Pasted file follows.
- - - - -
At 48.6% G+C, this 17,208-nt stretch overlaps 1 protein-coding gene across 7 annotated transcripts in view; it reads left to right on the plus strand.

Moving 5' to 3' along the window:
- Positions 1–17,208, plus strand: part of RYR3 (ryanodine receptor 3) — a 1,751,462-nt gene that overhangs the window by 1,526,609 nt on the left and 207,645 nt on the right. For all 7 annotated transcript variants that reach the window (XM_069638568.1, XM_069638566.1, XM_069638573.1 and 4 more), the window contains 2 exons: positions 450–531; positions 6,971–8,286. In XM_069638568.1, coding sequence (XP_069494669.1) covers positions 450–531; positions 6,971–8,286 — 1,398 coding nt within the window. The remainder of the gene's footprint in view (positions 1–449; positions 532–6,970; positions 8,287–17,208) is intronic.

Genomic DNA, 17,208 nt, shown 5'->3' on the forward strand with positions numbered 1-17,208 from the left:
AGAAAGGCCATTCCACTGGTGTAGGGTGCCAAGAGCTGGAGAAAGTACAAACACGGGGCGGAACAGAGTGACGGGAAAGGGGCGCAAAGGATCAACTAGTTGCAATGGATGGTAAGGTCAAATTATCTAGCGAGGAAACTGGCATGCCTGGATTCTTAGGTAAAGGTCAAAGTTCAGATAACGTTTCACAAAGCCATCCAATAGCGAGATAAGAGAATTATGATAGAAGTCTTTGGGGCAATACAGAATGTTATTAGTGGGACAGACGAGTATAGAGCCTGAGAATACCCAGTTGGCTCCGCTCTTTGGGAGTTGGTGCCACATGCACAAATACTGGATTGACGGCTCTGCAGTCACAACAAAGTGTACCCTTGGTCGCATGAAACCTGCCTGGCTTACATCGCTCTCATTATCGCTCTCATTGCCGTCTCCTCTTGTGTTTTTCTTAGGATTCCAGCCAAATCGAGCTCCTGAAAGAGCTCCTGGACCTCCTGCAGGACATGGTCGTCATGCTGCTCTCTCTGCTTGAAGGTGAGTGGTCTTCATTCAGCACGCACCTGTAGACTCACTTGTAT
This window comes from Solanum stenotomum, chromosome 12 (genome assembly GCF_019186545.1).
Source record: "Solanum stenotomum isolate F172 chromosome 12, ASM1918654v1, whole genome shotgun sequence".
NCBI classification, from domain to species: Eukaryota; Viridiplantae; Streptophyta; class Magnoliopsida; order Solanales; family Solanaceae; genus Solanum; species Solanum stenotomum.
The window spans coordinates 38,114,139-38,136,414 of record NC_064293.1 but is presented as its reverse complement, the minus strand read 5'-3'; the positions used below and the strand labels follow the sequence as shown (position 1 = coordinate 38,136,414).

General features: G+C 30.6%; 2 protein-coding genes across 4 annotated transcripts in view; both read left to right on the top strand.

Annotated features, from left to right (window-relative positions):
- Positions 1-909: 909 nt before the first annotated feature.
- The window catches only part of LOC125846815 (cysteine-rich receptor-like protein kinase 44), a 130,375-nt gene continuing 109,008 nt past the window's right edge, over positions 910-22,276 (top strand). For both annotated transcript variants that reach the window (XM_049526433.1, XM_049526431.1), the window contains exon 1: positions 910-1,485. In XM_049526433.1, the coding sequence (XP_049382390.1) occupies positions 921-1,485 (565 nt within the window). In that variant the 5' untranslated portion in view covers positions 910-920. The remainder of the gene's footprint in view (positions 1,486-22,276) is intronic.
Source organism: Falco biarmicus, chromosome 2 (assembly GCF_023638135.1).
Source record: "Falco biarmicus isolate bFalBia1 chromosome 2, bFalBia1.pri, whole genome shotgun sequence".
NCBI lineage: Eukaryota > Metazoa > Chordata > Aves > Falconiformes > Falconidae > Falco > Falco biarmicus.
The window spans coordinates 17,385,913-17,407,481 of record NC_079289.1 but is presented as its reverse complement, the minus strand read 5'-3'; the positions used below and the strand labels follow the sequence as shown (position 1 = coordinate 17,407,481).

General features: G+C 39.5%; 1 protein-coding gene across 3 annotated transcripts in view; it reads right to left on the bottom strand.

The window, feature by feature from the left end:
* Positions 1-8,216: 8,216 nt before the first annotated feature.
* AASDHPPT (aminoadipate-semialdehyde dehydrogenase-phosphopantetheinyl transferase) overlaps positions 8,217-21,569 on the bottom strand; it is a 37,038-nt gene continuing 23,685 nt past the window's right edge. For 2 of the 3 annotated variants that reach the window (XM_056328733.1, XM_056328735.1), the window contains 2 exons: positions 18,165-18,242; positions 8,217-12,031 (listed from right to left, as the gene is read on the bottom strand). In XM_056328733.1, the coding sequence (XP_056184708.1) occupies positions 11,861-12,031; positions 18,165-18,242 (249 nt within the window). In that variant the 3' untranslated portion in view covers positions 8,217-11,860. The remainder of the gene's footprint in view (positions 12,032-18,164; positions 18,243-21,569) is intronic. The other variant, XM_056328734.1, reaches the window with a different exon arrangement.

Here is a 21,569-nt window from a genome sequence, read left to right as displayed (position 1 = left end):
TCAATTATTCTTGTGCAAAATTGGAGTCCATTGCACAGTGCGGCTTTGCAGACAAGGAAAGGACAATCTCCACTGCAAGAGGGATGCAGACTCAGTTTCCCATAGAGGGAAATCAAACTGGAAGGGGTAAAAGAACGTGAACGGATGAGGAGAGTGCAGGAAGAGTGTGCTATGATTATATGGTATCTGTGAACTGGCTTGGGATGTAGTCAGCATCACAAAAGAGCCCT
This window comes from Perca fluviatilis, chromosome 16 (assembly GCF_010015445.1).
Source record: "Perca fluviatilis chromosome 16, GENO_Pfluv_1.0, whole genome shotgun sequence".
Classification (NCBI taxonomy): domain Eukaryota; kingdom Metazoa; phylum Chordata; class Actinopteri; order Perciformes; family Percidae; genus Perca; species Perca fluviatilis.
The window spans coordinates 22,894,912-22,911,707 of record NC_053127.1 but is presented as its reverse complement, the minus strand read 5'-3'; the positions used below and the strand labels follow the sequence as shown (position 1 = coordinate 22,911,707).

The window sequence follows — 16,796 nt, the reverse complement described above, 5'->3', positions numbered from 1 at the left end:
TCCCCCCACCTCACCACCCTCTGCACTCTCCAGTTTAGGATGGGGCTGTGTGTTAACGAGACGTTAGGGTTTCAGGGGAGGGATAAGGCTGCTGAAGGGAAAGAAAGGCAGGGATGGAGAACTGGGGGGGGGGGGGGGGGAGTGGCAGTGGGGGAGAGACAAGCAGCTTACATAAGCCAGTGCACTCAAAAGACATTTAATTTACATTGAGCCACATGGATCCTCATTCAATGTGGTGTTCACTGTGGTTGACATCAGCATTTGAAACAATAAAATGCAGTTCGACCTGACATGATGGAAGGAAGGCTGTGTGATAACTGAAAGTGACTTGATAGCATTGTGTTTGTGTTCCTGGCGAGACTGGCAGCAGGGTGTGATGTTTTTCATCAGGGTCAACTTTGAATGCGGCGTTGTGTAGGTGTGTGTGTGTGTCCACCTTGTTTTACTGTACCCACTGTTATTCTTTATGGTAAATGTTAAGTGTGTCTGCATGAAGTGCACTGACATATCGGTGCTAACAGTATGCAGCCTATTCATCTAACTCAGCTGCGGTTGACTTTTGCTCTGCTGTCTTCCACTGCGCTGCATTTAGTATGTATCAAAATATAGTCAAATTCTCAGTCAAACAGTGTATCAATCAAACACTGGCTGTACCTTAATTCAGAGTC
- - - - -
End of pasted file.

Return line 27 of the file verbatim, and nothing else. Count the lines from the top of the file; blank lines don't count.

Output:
The window spans coordinates 22,894,912-22,911,707 of record NC_053127.1 but is presented as its reverse complement, the minus strand read 5'-3'; the positions used below and the strand labels follow the sequence as shown (position 1 = coordinate 22,911,707).